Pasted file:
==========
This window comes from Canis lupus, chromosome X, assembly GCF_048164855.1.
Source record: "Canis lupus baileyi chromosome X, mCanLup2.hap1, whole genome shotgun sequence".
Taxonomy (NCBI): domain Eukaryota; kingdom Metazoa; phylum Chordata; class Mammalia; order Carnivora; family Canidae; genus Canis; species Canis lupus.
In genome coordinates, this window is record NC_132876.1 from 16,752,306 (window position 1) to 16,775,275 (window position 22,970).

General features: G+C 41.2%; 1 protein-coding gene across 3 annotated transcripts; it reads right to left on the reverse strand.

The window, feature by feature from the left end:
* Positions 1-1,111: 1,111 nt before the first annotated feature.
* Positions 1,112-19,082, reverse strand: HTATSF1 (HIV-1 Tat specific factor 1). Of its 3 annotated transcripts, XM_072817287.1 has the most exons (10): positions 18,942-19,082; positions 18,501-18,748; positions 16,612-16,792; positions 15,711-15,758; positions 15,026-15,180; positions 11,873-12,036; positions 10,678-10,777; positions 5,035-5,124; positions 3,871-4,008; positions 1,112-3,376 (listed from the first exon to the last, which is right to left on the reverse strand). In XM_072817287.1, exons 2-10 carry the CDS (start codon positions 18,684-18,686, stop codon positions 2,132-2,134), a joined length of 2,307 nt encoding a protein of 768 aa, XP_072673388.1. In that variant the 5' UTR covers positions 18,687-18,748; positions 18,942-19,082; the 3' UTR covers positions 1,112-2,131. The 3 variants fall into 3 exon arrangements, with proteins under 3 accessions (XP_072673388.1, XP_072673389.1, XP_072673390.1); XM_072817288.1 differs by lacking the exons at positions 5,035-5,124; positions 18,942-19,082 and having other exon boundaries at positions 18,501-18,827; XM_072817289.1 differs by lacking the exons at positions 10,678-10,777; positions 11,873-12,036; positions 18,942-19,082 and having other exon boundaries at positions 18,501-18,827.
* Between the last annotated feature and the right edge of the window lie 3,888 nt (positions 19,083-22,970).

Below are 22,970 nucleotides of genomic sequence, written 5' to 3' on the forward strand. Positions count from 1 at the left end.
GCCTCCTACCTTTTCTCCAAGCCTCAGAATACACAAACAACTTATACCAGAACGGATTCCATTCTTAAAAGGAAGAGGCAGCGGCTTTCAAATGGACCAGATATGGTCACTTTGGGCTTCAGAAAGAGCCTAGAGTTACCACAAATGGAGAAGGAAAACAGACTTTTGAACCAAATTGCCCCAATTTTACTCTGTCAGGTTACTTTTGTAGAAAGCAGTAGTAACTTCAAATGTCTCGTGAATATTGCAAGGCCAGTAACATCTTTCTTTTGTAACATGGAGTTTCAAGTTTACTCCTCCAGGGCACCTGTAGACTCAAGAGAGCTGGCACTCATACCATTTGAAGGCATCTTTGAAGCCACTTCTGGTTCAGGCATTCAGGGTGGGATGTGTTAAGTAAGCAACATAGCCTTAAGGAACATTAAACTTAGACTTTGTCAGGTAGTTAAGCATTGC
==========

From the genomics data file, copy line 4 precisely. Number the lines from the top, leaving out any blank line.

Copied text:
In genome coordinates, this window is record NC_132876.1 from 16,752,306 (window position 1) to 16,775,275 (window position 22,970).